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A jury trial is scheduled to begin at 9 a.m. on Sept. 4 in the U.S. District Court for the Southern District of Illinois, with Judge David Herndon presiding.
A federal court has set the trial dates for Hale vs. State Farm, a class-action lawsuit alleging that State Farm secretly bankrolled the 2004 election campaign of Illinois Supreme Court Justice Lloyd Karmeier.
A jury trial is scheduled to begin at 9 a.m. on Sept. 4 in the U.S. District Court for the Southern District of Illinois, with Judge David Herndon presiding. The court has allotted for the trial to continue through Oct. 12, if needed.
The racketeering lawsuit contends that State Farm recruited Karmeier to run for an open seat on the Illinois Supreme Court and the insurance company covertly funneled millions of dollars into his 2004 campaign, in hopes that Karmeier would overturn the $1.05 billion Avery vs. State Farm judgment.
At the time of the election, the Illinois Supreme Court had not made a decision on the insurance carrier’s appeal of Avery vs. State Farm – a class-action lawsuit that accused State Farm of breaching its contract with policyholders by requiring the use of aftermarket crash parts in the repair of vehicles.
Nine months after Karmeier was elected, he cast the deciding vote to void the $1.05 billion judgment against State Farm. Karmeier, who is not a defendant in Hale vs. State Farm, now is the chief justice of the Illinois Supreme Court.
On Feb. 6, Herndon denied State Farm’s motion to toss Hale vs. State Farm, setting the stage for the upcoming trial.
Notification Plan Will Include Ads in People, Sports Illustrated
In other developments, Herndon on April 16 approved a plan to notify the lawsuit’s certified class members of their legal rights, including their right to opt out of the lawsuit. The class consists of the 4.7 million State Farm policyholders represented by the plaintiffs in Avery vs. State Farm, according to court documents.
Hilsoft Notifications, a firm that specializes in legal noticing services, will run a multimedia campaign to provide case information to the class members. The notification process is scheduled to begin on May 16, with the launch of a case website, a toll-free number and a press release.
Because Hilsoft, in its proposed notice plan, “conservatively” estimates that it can reach just 25 percent of the class through individual emails and postcards, the plan will include print ads in People and Sports Illustrated and digital ads on Facebook and the Google, Conversant and Yahoo! ad networks, beginning May 16.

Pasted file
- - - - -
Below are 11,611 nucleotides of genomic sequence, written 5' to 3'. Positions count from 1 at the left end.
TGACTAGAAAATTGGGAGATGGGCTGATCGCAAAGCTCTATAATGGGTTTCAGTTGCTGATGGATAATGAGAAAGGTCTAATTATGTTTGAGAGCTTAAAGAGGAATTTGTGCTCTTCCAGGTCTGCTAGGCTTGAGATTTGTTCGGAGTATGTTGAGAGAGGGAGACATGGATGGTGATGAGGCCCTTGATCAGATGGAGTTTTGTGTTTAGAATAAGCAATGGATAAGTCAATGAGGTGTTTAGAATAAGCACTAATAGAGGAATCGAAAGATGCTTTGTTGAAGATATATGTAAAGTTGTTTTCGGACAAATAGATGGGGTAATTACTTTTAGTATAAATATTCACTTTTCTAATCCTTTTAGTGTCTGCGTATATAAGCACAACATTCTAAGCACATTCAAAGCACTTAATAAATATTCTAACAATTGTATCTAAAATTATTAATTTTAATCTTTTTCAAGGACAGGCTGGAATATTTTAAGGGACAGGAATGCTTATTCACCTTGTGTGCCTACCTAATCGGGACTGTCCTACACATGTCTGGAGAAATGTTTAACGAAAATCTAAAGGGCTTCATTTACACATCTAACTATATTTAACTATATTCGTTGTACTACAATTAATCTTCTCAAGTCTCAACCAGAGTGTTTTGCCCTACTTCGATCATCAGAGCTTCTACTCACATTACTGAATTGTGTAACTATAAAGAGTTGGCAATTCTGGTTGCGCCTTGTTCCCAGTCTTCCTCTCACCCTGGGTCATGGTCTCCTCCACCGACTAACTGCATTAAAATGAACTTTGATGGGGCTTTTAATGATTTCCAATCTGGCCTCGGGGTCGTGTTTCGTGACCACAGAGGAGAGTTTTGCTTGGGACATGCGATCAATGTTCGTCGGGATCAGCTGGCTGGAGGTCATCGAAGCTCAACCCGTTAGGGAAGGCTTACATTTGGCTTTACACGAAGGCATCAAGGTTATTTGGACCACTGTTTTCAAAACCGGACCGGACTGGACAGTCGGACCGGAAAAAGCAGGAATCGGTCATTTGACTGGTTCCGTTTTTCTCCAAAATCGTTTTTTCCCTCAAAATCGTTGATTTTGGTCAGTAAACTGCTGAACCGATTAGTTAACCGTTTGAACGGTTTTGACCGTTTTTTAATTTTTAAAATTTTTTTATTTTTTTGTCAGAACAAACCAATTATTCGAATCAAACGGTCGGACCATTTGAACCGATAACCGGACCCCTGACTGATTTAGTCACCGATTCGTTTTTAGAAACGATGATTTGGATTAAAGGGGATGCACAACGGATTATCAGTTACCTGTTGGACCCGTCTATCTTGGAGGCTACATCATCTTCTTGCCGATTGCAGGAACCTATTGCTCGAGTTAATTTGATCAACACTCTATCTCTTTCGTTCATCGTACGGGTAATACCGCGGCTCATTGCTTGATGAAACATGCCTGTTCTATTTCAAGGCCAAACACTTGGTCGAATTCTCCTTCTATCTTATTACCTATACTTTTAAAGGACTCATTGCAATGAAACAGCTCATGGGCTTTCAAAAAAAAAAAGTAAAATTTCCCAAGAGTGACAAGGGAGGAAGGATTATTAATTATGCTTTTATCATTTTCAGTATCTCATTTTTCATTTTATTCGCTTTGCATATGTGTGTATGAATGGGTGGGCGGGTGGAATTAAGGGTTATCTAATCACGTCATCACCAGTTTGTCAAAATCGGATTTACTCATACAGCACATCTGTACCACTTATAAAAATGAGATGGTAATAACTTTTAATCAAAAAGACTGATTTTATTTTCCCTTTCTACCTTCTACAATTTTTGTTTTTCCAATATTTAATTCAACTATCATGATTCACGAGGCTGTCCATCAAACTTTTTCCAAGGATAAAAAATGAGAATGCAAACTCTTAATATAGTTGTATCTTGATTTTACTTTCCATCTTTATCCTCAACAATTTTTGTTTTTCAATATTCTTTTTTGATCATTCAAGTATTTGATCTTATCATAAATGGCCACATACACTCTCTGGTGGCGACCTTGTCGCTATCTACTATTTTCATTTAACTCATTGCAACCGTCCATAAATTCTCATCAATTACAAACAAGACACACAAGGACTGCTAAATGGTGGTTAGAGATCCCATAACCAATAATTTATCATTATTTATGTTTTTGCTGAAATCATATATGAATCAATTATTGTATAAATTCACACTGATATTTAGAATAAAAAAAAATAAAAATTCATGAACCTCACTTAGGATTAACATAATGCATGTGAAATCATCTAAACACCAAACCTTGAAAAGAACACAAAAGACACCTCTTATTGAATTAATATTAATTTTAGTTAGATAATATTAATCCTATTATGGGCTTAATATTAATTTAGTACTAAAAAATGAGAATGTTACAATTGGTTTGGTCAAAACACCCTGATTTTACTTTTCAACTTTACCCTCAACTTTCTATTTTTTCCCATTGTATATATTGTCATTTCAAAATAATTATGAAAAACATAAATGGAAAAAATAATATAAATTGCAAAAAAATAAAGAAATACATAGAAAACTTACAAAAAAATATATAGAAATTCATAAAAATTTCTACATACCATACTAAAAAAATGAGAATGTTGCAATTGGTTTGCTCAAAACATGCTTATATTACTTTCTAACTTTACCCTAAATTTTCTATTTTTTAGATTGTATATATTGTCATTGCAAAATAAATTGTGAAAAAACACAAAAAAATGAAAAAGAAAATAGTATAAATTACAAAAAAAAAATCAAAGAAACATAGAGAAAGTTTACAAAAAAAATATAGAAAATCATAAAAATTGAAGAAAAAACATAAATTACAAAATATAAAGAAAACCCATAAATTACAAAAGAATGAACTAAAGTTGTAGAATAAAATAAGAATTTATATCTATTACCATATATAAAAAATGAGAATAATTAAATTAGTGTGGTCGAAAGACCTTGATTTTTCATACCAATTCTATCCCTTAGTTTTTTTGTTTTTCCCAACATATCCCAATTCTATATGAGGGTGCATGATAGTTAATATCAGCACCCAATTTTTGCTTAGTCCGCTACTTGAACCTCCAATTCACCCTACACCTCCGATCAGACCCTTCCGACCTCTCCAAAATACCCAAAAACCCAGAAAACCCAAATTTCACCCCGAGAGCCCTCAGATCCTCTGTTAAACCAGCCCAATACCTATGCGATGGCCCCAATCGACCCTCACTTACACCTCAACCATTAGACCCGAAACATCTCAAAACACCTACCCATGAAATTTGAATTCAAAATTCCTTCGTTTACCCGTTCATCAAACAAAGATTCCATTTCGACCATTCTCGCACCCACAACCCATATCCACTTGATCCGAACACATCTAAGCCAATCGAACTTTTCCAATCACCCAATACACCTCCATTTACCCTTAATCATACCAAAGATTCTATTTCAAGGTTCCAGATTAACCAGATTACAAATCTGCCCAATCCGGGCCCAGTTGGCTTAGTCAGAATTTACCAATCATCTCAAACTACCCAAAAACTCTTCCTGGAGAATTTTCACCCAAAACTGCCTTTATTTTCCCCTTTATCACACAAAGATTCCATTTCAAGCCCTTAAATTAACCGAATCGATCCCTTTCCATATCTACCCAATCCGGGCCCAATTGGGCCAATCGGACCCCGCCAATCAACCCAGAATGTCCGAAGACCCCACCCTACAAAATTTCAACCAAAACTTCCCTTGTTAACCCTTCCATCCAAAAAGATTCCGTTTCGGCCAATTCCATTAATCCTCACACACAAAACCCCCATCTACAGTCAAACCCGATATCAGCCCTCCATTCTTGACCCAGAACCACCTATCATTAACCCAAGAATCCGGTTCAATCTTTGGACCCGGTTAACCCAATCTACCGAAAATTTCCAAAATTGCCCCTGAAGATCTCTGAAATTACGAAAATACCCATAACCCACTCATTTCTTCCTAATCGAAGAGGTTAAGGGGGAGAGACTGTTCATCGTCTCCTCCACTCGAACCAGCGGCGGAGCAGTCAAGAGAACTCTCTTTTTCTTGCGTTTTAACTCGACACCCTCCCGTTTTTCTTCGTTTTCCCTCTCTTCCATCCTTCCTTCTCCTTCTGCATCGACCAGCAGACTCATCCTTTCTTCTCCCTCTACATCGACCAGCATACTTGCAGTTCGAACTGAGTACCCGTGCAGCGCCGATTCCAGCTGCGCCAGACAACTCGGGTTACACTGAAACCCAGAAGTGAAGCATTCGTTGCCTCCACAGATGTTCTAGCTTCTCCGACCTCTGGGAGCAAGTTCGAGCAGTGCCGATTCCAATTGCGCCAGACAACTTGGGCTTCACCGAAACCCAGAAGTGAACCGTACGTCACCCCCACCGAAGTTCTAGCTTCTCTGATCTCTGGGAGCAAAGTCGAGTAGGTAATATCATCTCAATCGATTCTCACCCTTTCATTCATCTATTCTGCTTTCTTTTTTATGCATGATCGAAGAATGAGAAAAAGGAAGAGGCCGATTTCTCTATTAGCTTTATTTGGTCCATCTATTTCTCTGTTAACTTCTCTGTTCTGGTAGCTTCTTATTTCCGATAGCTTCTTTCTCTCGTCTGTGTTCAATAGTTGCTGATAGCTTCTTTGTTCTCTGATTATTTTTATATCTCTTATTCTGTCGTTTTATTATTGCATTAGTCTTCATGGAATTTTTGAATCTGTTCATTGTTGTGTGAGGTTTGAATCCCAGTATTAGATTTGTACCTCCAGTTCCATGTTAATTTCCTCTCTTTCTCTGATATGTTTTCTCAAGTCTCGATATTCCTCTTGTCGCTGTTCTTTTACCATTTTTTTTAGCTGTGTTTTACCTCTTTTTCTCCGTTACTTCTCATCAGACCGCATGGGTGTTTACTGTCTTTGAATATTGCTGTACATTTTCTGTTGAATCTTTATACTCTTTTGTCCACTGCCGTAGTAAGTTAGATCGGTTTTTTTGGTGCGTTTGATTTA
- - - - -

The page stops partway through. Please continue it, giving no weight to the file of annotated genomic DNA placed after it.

Hilsoft estimates that its paid media ads will reach 75 percent of U.S. adults who are 35 and older.
State Farm agreed to the notice plan, although the insurance company’s legal counsel asserts that State Farm “does not concede the propriety of plaintiff’s class claims, the certification of the class or the modified class definition entered by the court at plaintiffs’ request.” The insurance company also has denied all allegations of wrongdoing in the lawsuit.
State Farm, according to court documents, objected to one sentence in the proposed notice plan. The proposed sentence, which explains to class members what the case is about, stated, “The lawsuit claims that State Farm, Ed Murnane and William G. Shepherd (the ‘Defendants’) violated the RICO statute in an attempt to enable State Farm to avoid payment of a $1.05 billion judgment in favor of approximately 4.7 million State Farm policyholders.”
State Farm’s legal counsel favored this language instead: “The lawsuit claims that State Farm, Ed Murnane and William G. Shepherd (the ‘Defendants’) violated the RICO statute in an attempt to overturn a $1.05 billion judgment in favor of approximately 4.7 million State Farm policyholders.”
In his April 16 order approving the notice plan, Herndon decided on this language: “The lawsuit claims that State Farm, Ed Murnane and William Shepherd (the defendants) violated the RICO statute in an attempt to overturn, in the Illinois Supreme Court, a $1.05 billion judgment in favor of approximately 4.7 million State Farm policyholders, which would allow State Farm to avoid paying the amount of the judgment rendered in plaintiffs’ favor in the trial court.”
In a brief explanation of his choice of language, Herndon asserts that neither side presented “a complete explanation of the nature of the lawsuit needed to give the class members the concise reason for the litigation.”